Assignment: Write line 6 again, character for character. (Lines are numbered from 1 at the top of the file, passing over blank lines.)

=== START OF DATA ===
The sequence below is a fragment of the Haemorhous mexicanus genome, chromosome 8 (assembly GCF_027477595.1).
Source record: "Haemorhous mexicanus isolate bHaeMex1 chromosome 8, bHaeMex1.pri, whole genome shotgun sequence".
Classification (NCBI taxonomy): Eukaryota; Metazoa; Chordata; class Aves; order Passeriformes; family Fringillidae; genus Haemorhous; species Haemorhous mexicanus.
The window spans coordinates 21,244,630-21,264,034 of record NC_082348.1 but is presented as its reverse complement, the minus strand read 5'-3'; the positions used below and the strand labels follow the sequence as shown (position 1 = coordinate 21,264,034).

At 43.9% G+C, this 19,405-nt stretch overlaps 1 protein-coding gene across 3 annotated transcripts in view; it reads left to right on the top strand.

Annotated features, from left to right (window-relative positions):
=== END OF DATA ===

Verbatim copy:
Annotated features, from left to right (window-relative positions):